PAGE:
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Post Marathon Depression
- By Doug Kurtis


Post Marathon depression is a common phenomenon for marathon runners of every experience level.  The excitement of the marathon season is over and the intensity of preparation is behind them.

For some runners, there is a sense of relief and they welcome the opportunity to relax for a little while. For some, if there isn't something to replace all the hours on the road, the lull of TV boredom sits upon them. The sense of focus and purpose is lost

Completing a marathon is a very emotional and physical process.  This is especially true if running a marathon was used to overcome a difficult time in one's life, such as a divorce or loss of someone close. It can also be true when the accomplishment is the highlight of a runner's life. What do you replace the activity with? 

According to Dr. Suzanne McAllister, a former member of the New York Marathon psych team and a marathoner herself, "runners get accustomed to the endorphins kicking in when they run.  It helps them to be happy.  When the endorphins are no longer released you have a greater chance of depression setting in. Runners need to find a replacement physical activity if they don't plan to continue running."

Some runners move past the let down by falling into what Dr. McAllister analogizes as the George Plimpton syndrome, "someone who pushes themselves for the experience and adventure. They then continue the process by doing one new thing after another so as not to feel depressed."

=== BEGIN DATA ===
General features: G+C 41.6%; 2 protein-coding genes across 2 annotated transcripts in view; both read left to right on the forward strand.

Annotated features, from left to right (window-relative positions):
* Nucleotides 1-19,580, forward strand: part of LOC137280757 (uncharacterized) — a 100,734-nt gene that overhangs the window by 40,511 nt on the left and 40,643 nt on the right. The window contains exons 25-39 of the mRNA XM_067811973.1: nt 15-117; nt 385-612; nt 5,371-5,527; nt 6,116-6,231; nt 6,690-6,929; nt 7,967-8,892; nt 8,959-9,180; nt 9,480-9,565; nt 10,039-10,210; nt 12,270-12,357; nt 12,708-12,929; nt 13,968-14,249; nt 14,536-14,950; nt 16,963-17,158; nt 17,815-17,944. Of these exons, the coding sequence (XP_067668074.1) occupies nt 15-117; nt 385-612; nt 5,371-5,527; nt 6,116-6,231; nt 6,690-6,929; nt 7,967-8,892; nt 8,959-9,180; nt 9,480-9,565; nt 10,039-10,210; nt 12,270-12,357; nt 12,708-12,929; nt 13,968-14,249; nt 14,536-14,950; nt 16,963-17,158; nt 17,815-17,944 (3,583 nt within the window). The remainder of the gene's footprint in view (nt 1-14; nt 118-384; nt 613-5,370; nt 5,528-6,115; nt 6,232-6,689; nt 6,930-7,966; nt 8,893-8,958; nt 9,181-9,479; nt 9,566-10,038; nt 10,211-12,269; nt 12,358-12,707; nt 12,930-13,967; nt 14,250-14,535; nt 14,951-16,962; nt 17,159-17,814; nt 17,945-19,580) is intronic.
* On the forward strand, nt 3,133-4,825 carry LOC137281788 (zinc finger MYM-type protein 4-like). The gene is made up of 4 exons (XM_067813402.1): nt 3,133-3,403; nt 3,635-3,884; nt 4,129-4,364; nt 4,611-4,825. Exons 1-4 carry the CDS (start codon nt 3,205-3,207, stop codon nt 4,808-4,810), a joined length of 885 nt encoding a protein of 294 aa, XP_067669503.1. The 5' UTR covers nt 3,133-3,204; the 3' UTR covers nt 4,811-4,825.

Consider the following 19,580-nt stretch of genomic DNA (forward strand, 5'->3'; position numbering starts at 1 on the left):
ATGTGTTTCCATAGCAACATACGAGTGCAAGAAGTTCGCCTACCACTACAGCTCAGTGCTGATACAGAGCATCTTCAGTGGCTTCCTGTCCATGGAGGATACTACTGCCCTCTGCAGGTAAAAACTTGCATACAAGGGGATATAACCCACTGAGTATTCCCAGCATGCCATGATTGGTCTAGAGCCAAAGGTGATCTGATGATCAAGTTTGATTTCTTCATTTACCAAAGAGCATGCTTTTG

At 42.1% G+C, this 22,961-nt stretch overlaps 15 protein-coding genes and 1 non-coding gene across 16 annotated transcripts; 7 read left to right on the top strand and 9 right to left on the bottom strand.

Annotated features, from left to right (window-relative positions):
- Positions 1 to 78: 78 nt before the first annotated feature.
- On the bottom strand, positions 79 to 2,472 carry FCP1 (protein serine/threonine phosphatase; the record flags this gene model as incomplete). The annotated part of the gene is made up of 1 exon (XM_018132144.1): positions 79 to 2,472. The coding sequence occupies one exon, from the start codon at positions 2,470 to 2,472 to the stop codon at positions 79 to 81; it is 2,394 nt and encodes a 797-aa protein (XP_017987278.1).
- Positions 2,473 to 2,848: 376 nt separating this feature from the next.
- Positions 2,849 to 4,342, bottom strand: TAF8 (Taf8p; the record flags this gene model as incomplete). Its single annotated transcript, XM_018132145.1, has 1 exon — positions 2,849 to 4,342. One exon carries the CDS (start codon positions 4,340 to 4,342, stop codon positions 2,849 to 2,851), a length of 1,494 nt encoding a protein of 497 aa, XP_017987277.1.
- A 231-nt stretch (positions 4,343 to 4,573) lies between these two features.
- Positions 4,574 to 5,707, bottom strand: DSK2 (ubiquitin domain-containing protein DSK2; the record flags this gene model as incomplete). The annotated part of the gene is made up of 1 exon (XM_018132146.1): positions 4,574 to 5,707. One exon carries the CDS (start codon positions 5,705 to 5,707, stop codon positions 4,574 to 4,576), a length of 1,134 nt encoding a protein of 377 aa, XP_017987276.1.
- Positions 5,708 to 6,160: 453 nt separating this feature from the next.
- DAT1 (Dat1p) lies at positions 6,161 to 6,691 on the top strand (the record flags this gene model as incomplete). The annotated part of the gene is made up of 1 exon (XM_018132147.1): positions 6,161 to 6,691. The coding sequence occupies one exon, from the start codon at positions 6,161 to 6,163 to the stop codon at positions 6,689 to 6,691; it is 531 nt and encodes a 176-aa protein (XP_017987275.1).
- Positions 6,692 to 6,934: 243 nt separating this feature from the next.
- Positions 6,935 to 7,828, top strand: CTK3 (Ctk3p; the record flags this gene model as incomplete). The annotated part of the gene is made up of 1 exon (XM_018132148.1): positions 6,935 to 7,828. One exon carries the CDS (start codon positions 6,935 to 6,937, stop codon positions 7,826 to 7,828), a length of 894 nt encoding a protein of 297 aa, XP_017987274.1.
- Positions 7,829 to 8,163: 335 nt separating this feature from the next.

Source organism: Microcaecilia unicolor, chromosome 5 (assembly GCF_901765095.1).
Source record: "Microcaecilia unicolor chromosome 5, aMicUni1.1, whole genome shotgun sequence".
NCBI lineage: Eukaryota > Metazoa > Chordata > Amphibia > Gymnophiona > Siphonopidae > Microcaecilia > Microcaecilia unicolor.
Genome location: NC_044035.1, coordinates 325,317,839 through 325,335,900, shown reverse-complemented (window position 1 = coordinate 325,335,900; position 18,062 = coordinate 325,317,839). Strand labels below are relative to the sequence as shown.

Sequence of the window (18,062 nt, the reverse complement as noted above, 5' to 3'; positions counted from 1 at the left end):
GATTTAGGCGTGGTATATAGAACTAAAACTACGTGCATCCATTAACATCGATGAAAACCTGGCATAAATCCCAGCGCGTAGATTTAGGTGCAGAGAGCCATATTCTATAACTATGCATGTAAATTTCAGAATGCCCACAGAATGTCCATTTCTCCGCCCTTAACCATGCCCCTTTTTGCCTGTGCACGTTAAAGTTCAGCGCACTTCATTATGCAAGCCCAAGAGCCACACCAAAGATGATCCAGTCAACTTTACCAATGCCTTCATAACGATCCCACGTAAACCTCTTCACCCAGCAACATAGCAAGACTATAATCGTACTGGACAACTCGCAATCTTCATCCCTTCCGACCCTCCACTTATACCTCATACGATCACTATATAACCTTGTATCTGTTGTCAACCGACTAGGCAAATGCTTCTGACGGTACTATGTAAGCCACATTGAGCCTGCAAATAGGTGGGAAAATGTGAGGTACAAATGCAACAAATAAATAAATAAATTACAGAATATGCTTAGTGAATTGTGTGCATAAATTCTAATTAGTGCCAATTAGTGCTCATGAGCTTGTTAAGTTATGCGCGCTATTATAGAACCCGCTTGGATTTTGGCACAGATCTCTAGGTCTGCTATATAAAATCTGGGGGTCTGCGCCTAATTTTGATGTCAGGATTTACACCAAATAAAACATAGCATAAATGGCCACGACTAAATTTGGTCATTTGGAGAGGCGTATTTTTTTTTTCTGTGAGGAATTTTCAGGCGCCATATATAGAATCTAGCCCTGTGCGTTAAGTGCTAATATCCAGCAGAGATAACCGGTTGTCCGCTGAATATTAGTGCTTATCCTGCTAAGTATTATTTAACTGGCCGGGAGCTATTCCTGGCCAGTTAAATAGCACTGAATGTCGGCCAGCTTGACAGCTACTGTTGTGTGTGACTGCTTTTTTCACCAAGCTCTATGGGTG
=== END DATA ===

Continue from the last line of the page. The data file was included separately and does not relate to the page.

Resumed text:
Dr. McAllister puts it another way as well.  "After completing the marathon runners move from the unknown' to the 'known  "Can I do this?" to "I've done it". They are different feelings entirely. From fantasy to reality, i.e. you see the woman across the room - then you hear her speak, find out a little about her the original mystery is somewhat over."

One week after a marathon it becomes important to be aware of how you are feeling. Do you feel energized by the accomplishment or have your thoughts become negative? Do you become tearful or irritable easily? Have your sleeping patterns changed? Other signs of depression are low sex drive, anxiety, shortness of breath, loss of appetite and difficulty concentrating. 

A slightly different aspect of post marathon depression could be derived from Seasonal Affective Disorder, or SAD, which affects moods especially in winter when darkness lasts longer. This disorder is four times likely to effect women. Many of the same depressive symptoms occur except increased sleep and daytime drowsiness are more likely. Also, increased appetite, especially for sweets and "comfort foods" such as carbohydrates, which may cause weight gain.

I've overcome post marathon depression by focusing on lessons learned. I've often discovered more about myself from bad races than the good ones. I spend my post race time running and collecting thoughts about what the experience was like and what I could have done differently. I often used those thoughts as reference to be used later when a similar situation presented itself.

If you start to feel sluggish and tired then think about getting back out on the road or in a fitness center for an easy run. If you find yourself not being able to enjoy simple things then find a friend to confide in or seek professional help to move forward positively.

Contact Doug Kurtis at Detroit Free Press, 600 W. Fort St. Detroit, 48226

or [email protected]

Doug Kurtis the former Race Director for the Detroit Free Press/Flagstar Bank International Marathon is the world record holder for most career sub 2:20 marathons (76) and most marathon victories (39). Doug is a five time Olympic Trial Qualifier 1980, 1984, 1988, 1992 and 1996. He was voted into the RRCA Hall of Fame in 1998 and Michigan Runner of the Year - 1985 and 1990. Doug coached two 2000 Olympic Trial Marathon Qualifiers.

Personal Bests:
26.2m - 2:13:34, 25km - 1:17:58, 13.1m - 1:04:51, 20km 1:02:37
10m - 48:33, 15km - 46:01, 10km - 29:44, 8km - 23:25



You can e-mail Doug at:
[email protected]


Doug Racing at
Dexter Ann Arbor


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